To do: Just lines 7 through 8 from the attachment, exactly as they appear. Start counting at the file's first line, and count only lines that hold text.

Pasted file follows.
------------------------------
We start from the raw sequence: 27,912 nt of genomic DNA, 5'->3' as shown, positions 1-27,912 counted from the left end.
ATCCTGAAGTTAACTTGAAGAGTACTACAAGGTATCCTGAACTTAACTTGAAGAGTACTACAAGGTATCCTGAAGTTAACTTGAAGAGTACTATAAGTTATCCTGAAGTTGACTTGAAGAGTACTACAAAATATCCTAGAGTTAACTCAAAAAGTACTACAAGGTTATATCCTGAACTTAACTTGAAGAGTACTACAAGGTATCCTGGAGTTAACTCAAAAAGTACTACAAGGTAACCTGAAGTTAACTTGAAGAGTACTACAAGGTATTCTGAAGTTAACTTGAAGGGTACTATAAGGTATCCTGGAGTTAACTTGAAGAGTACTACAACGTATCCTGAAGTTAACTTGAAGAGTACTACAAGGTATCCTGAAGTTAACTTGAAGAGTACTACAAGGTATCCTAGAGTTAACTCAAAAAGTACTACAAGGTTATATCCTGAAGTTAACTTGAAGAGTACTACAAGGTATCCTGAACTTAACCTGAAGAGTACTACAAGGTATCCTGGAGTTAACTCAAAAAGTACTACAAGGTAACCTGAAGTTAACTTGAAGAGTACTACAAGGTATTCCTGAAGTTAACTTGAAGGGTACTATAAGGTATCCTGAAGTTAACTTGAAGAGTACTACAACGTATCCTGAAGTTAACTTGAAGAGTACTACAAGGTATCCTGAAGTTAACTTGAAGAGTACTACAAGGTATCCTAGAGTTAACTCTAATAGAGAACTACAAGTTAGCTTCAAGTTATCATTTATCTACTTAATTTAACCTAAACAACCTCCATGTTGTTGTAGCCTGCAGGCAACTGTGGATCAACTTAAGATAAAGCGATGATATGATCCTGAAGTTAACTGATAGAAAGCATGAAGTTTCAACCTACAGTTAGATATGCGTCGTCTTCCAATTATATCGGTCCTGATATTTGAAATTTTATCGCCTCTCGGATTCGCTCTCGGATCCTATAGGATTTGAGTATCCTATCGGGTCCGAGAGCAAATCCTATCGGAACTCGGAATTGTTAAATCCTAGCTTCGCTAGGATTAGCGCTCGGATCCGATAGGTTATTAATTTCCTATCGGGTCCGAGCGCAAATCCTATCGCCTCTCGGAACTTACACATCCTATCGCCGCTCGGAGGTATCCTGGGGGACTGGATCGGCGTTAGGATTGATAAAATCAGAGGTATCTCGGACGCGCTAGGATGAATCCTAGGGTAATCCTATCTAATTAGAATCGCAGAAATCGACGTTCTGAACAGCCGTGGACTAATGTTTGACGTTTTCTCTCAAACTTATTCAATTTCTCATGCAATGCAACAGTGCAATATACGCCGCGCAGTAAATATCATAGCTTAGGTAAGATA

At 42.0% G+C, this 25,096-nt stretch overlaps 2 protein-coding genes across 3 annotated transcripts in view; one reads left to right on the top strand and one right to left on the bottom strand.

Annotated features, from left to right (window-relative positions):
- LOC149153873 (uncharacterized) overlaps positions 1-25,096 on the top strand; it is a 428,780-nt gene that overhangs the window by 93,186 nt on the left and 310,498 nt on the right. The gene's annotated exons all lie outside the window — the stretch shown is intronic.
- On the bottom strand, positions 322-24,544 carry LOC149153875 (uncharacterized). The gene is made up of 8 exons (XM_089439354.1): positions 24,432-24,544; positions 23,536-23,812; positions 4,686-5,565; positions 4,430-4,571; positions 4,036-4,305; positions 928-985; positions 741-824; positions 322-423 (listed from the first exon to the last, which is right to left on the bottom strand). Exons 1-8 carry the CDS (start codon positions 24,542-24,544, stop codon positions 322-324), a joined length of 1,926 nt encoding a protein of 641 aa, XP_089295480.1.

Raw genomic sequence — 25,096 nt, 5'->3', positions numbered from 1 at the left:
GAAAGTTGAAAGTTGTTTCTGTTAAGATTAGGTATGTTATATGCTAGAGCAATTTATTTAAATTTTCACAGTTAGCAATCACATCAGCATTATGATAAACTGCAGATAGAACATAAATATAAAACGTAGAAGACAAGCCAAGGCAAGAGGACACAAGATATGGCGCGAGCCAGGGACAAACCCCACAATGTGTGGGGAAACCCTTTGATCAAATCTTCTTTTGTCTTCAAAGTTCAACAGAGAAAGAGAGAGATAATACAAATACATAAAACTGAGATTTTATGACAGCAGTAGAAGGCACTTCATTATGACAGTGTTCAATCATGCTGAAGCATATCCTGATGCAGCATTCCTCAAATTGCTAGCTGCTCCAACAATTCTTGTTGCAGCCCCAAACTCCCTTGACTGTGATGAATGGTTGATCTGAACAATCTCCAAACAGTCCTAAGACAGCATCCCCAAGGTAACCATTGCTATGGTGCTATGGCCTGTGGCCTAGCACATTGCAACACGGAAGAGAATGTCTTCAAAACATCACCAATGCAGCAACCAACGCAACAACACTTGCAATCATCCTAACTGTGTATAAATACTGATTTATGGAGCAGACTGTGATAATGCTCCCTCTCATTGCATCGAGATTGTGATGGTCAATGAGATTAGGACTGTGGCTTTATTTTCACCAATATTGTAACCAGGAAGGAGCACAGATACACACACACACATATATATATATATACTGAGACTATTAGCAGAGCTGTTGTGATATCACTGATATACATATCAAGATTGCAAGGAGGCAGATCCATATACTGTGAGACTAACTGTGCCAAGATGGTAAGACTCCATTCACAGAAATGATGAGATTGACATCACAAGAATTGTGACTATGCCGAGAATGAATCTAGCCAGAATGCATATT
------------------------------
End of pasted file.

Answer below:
Raw genomic sequence — 25,096 nt, 5'->3', positions numbered from 1 at the left:
GAAAGTTGAAAGTTGTTTCTGTTAAGATTAGGTATGTTATATGCTAGAGCAATTTATTTAAATTTTCACAGTTAGCAATCACATCAGCATTATGATAAACTGCAGATAGAACATAAATATAAAACGTAGAAGACAAGCCAAGGCAAGAGGACACAAGATATGGCGCGAGCCAGGGACAAACCCCACAATGTGTGGGGAAACCCTTTGATCAAATCTTCTTTTGTCTTCAAAGTTCAACAGAGAAAGAGAGAGATAATACAAATACATAAAACTGAGATTTTATGACAGCAGTAGAAGGCACTTCATTATGACAGTGTTCAATCATGCTGAAGCATATCCTGATGCAGCATTCCTCAAATTGCTAGCTGCTCCAACAATTCTTGTTGCAGCCCCAAACTCCCTTGACTGTGATGAATGGTTGATCTGAACAATCTCCAAACAGTCCTAAGACAGCATCCCCAAGGTAACCATTGCTATGGTGCTATGGCCTGTGGCCTAGCACATTGCAACACGGAAGAGAATGTCTTCAAAACATCACCAATGCAGCAACCAACGCAACAACACTTGCAATCATCCTAACTGTGTATAAATACTGATTTATGGAGCAGACTGTGATAATGCTCCCTCTCATTGCATCGAGATTGTGATGGTCAATGAGATTAGGACTGTGGCTTTATTTTCACCAATATTGTAACCAGGAAGGAGCACAGATACACACACACACATATATATATATATACTGAGACTATTAGCAGAGCTGTTGTGATATCACTGATATACATATCAAGATTGCAAGGAGGCAGATCCATATACTGTGAGACTAACTGTGCCAAGATGGTAAGACTCCATTCACAGAAATGATGAGATTGACATCACAAGAATTGTGACTATGCCGAGAATGAATCTAGCCAGAATGCATATT